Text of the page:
I have a few smaller Power Puff Girls dresses in my Etsy shop but this customer needed one to fit a 6 year old who loves Bubbles. Since I had some Power Puff fabric in stock, I obliged and even customized it with yellow buttons and trim to match Bubble's blond hair.
Around the same time I was working on this dress, I got an email from a customer who had purchased my Monster Tail pants years ago. She mentioned that her son loved those pants but was outgrowing them and she asked if I could make a larger pair. Luckily, I had some flame fleece on hand, and I was able to whip up these:
I hadn't made a pair of these in years so it was nice to read that the ones I made years ago have been well-loved. I decided I should start making them again, and I'm now offering custom-made Monster Tail Pants on Fire in my Etsy shop.. I love seeing McKenna run around in Sage's old pair - the first I ever made - and they're always her first pick if they're in her pajama drawer.
Around the same time, I got a commission for a custom plush (also now available in my Etsy shop) based on this child's drawing:
and I came up with this:
So that's what I worked on last week. On one of the days when McKenna didn't have preschool, she came into my studio to draw and play with the vintage Little People. After intently sewing for a while, I turned around to find that she had gathered up my scraps and arranged them like this:
I love it because it contains bits and pieces of things I was working on that week, but mostly because it's totally her style. Her smiley faces always have snaggle teeth, so the choice of pom poms for the mouth was perfect. After all the monsters I've made, I've never thought of that.
This week, we put it together in plush form.
and she named it RockMiss, the Lady Rocketship.
Yes, I think I will be handing the kokoleo monster making department over to her very soon.
I love finding vintage stationary at thrift stores and estate sales. Somewhere, hidden in a drawer for 20-30 years, these papers stayed blank and never sent. Thankfully, at least they were preserved, and when I happen to find them still bold and bright and crisp and blank and often for less than a dollar, I have to get them. Kokoleo customers might recognize some of these prints that I've used for the hand-written thank you notes I include in my packages.
I'm drawn to the kitchier patterns, like day-glow daisies and patchwork,
butterflies and cartoon animals,
scalloped edges and fancy borders,
and unique invitations (Evite be damned!),
or anything offbeat. These notepads reminded me of R. Crumb cartoons:
I tried to write a thank you on one once but it just came across as angry and yelling, so I didn't send it.
And since I don't want to end this blog post with screaming and finger-pointing, I'll leave you with these sweet little girls...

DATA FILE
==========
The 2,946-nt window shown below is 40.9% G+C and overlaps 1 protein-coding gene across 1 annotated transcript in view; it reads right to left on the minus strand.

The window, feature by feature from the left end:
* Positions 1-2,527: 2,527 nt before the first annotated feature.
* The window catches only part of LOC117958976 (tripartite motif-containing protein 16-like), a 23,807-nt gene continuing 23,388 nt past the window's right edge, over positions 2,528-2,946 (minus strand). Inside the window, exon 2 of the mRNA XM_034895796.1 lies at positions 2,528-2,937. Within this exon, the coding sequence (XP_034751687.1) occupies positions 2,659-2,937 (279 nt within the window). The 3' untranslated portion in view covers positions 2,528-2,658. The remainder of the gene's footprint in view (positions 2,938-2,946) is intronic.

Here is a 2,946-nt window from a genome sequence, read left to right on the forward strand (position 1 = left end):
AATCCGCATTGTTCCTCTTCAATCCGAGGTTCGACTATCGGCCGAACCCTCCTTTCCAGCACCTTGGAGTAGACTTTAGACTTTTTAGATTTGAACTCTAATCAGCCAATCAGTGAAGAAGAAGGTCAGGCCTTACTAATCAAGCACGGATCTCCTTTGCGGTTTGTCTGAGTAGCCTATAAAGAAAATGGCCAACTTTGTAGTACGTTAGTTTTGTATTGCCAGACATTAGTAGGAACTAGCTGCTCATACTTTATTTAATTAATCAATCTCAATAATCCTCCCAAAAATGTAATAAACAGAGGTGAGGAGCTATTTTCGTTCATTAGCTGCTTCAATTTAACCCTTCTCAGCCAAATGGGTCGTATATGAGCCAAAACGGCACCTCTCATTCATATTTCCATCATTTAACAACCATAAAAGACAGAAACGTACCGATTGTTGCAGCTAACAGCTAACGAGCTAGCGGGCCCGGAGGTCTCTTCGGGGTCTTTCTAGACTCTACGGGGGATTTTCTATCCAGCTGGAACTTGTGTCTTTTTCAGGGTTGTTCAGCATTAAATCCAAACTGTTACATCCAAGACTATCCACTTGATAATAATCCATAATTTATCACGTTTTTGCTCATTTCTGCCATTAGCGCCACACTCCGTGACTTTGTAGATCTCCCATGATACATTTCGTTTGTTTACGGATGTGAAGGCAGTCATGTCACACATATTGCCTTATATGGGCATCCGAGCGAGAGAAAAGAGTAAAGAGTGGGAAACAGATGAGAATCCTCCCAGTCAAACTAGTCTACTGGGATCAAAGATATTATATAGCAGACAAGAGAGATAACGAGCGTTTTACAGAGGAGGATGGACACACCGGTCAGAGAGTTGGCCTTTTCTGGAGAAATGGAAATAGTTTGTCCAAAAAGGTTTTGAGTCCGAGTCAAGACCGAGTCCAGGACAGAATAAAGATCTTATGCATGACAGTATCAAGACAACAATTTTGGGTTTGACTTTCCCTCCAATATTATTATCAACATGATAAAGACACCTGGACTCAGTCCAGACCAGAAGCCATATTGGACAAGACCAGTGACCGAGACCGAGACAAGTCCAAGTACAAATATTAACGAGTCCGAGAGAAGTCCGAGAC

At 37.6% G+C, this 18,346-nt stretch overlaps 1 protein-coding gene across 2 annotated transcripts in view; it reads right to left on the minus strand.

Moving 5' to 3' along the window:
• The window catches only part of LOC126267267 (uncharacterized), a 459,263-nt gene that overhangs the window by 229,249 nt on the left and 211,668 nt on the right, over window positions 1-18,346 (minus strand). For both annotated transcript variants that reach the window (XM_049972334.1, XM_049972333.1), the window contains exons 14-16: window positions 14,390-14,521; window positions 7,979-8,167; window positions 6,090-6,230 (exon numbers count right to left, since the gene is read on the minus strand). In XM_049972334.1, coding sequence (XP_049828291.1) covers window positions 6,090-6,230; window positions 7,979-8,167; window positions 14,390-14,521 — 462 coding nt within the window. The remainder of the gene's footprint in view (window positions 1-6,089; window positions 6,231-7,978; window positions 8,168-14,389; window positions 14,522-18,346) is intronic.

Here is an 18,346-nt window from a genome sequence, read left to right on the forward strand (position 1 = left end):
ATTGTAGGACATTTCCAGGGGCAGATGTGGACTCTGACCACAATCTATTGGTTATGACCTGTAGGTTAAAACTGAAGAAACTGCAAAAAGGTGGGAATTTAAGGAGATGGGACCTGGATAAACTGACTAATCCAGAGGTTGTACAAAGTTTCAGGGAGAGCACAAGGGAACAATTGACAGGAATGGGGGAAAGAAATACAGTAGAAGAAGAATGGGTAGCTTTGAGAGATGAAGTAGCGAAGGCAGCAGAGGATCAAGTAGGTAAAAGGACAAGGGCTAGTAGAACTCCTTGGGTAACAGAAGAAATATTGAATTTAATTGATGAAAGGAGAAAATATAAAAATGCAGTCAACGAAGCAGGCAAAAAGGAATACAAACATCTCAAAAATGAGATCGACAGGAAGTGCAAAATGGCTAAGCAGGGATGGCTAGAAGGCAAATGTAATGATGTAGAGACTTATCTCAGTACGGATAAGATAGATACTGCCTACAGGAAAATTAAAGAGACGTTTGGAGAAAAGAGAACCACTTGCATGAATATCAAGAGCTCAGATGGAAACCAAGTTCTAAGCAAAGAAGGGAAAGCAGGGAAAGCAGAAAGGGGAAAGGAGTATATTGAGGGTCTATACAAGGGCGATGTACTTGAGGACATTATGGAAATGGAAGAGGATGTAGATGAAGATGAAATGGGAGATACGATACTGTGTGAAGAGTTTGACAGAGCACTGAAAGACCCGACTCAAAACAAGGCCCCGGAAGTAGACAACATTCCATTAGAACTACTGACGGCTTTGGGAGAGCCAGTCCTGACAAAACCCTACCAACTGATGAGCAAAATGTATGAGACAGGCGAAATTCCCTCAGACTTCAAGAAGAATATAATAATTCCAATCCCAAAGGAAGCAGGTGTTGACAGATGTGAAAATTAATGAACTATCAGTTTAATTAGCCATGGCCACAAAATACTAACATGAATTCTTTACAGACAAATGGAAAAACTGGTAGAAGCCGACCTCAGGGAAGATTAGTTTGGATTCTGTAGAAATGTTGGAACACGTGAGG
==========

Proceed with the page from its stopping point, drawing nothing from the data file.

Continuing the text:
I'm a member of the PTO at Sage's school this year and my job is to create displays for the front hall. This winter we decided to make a "Giving Tree" where people could pluck off paper apples containing classroom material requests submitted by the teachers. The hope is that families will purchase some of these items and donate them to classrooms in need. As a former teacher I know how often I purchased items for my classroom without expecting reimbursement.
Here's the tree (pre-apples) that I made for the hallway:
After I stapled it to the wall I realized it was a little too fat but oh well, the kids didn't notice. I also made a felt banner with hand-cut letters in the style of the hand-drawn font on the title page:
While researching reference material for this project, I came across this animated version of the story I don't think I've ever seen before (though I've heard and/or read the story 100 times or more). It's from 1973 and narrated by Shel Silverstein himself.
Two weeks ago I received another custom plush commission and a young girl's "Googly Eyeball Lady" drawing arrived in my inbox:
I have to admit, as adorable and imaginative as she is, I was a bit intimidated by the task of recreating this 32-eyeballed lady. When I do a custom plush commission, it's important to me to stay as true to the child's work as possible. Since this was a very detailed line drawing, I did this custom plush a little different than others I've done - I copied it. Here's how:
First, I enlarged it in Photoshop and printed it out in three parts which I then taped back together:
Then, since the line drawing was faint, I traced it with a Sharpie:
and place it under white fabric and traced it with a pencil:
You can barely see the pencil lines here without the drawing underneath:
First, I ironed on some stabilizer to give it added strength. Next, I referred to the original often as I sewed over the lines with an embroidery stitch on my sewing machine. When the stitching was completed, I ironed another layer of thin stabilizer onto the back to seal it and secure any loose stitches.
Here's a picture in progress I sent to to my customer so she could select a fabric for the back:
She chose this one:
And here's the finished product:
The Googly Eyeball Lady is now a Huggable Cuddly Googly Eyeball Lady.